Singapore executes disabled Malaysian convicted in drug case
SINGAPORE — Singapore on Wednesday executed a Malaysian man convicted of drug smuggling after a court dismissed a last-minute challenge from his mother and international pleas to spare him on grounds he was mentally disabled.
Nagaenthran K. Dharmalingam, 34, had been on death row for over a decade after he was found guilty of trafficking about 43 grams (1.5 pounds) of heroin into Singapore. The city-state's government has said its use of the death penalty for drug crimes is made clear at the borders.
Nagaenthran's family and social activists confirmed the execution Wednesday.
"On this score may I declare that Malaysia is far more humane," his sister, Sarmila Dharmalingam, said. "Zero to Singapore on this."
Nagaenthran's supporters and lawyers said he had an IQ of 69 and was intellectually disabled, and that the execution of a mentally ill person was prohibited under international human rights law.
Singapore courts cited psychiatrists' testimony that he was not mentally disabled and had understood his actions at the time of his crime.
"Nagaenthran Dharmalingam's name will go down in history as the victim of a tragic miscarriage of justice," said Maya Foa, director of nongovernmental organization Reprieve.
"Hanging an intellectually disabled, mentally unwell man because he was coerced into carrying less than three tablespoons of diamorphine is unjustifiable and a flagrant violation of international laws that Singapore has chosen to sign up to," she said.
Nagaenthran and his mother filed a motion Monday arguing that it was unconstitutional to proceed with his death sentence and that he may not have been given a fair trial because the chief justice who presided over his appeals had been the attorney general when Nagaenthran was convicted in 2010, which the filing alleged could be a conflict of interest.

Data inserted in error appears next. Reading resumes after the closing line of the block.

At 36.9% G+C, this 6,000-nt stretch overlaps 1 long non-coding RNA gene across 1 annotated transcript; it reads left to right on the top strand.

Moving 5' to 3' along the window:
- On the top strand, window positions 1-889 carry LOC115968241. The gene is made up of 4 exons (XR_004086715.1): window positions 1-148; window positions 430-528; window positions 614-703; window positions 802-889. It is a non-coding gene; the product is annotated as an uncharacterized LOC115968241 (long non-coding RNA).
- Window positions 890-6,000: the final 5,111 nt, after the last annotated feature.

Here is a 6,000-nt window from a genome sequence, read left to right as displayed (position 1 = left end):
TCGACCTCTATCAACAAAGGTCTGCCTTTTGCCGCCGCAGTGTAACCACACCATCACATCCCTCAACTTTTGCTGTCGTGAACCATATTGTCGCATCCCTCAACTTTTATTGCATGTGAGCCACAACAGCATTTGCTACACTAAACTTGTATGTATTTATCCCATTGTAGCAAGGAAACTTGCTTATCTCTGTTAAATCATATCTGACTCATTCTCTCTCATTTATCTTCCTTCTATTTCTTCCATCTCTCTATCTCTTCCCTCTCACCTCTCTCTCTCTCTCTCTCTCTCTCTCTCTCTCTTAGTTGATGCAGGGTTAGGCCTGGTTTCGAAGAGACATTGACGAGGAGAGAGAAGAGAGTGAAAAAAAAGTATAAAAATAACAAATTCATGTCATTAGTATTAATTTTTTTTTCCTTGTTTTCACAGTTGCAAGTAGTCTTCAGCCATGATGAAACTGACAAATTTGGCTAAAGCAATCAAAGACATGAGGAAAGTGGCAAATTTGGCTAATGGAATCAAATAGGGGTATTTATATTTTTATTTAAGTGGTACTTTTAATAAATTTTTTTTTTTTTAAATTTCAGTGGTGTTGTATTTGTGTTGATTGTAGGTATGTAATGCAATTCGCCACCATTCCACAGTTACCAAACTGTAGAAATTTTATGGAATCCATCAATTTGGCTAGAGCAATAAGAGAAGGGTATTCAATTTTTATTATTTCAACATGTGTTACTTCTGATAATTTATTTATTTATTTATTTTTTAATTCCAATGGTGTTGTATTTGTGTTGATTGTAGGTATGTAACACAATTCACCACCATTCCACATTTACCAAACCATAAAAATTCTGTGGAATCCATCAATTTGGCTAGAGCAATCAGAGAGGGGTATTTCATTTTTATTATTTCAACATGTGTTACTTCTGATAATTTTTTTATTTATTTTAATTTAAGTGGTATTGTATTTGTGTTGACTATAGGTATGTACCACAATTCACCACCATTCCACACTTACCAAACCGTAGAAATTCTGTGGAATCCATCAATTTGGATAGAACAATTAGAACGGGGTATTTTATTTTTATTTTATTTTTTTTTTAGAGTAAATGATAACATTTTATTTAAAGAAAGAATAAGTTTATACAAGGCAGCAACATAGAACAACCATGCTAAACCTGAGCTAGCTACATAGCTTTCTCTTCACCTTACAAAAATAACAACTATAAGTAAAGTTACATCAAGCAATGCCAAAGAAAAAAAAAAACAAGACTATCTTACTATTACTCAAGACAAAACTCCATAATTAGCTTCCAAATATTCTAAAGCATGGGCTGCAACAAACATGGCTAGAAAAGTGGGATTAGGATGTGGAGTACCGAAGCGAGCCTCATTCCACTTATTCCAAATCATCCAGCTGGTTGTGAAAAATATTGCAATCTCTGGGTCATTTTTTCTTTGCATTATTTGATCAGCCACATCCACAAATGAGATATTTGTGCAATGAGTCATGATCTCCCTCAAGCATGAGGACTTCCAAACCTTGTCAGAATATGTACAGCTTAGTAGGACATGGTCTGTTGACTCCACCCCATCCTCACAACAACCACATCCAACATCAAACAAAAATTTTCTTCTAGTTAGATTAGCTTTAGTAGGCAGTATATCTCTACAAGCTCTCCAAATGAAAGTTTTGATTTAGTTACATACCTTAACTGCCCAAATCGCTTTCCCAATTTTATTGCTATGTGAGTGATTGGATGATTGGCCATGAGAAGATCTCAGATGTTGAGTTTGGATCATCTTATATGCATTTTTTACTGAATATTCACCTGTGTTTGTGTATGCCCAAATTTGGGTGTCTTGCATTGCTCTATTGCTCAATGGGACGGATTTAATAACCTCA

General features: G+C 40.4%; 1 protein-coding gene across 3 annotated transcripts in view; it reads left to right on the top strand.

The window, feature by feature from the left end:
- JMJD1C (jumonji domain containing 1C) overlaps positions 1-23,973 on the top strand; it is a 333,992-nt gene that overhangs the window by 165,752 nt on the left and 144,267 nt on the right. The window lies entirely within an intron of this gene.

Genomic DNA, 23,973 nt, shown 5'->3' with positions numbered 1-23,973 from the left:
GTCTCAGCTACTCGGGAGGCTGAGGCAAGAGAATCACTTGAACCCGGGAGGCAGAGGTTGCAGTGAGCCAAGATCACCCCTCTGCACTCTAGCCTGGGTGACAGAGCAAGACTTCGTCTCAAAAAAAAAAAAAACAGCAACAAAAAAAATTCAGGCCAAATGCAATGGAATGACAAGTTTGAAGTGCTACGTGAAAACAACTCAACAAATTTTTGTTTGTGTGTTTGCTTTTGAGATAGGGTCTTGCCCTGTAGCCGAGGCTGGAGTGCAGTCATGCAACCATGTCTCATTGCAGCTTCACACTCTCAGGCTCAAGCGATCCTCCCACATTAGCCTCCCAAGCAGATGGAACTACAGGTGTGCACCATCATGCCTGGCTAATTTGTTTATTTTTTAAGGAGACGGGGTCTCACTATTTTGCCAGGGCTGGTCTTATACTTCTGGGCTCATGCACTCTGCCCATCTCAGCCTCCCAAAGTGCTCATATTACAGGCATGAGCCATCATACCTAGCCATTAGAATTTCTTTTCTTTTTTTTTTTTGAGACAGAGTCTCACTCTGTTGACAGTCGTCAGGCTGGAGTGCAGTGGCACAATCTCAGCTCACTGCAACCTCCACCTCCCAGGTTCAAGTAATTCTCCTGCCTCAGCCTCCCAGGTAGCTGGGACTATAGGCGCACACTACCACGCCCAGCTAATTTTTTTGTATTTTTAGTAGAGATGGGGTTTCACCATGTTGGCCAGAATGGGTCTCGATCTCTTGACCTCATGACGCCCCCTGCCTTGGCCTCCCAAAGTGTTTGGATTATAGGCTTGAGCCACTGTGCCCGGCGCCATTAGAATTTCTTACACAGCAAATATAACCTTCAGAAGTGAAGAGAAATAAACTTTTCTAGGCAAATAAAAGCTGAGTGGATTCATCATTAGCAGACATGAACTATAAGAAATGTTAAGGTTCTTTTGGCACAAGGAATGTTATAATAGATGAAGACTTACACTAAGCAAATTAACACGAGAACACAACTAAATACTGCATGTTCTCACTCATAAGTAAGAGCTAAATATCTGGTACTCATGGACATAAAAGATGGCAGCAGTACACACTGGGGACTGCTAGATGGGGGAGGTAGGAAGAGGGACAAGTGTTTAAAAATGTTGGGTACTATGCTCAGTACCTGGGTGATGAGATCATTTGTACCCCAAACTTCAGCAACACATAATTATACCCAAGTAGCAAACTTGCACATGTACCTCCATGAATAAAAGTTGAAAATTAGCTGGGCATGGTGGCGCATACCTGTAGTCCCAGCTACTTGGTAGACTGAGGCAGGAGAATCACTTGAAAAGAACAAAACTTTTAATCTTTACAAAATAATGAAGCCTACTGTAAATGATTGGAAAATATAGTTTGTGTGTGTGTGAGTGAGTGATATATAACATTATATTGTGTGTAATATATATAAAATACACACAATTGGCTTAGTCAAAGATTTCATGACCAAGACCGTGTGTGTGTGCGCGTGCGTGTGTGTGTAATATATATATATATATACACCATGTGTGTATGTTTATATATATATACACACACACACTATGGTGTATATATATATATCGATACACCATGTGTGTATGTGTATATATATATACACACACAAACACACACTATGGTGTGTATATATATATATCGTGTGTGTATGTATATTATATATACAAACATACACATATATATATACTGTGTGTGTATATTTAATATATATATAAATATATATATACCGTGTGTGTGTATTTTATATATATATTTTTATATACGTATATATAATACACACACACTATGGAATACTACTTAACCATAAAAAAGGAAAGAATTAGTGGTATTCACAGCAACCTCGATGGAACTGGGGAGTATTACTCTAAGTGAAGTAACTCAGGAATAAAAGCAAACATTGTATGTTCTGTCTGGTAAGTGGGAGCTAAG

The court dismissed the motion, describing it as "frivolous."
His family said Nagaenthran's body will be brought to their hometown in Malaysia's northern state of Perak for a funeral.
Singapore had halted executions for two years because of the COVID-19 pandemic before resuming them with the execution of a drug trafficker in March.
Anyone found with over 15 grams (0.5 ounces) of heroin faces the death sentence in Singapore, although it can be reduced to life in prison. Attempts to reduce Nagaenthran's sentence or obtain a presidential pardon failed.
Malaysia's leader, European Union representatives and global figures such as British business magnate Richard Branson called for Nagaenthran's life to be spared and used the case to advocate for ending capital punishment.
Human rights group Amnesty International said in a statement that Nagaenthran's hanging "highlights the deep flaws of the death penalty in Singapore and the horror of its continued use."
"The execution of Nagaenthran is a disgraceful act by the Singapore government – ruthlessly carried out despite extensive protests in Singapore and Malaysia and an outcry across the world," said Amnesty International's Asia-Pacific regional director Erwin van der Borght.
According to activists, another Malaysian, Datchinamurthy Kataiah, is scheduled to be executed in Singapore on Friday. He was convicted of smuggling 45 grams (1.5 ounces) of heroin from Malaysia. Singapore doesn't formally announce its hangings.
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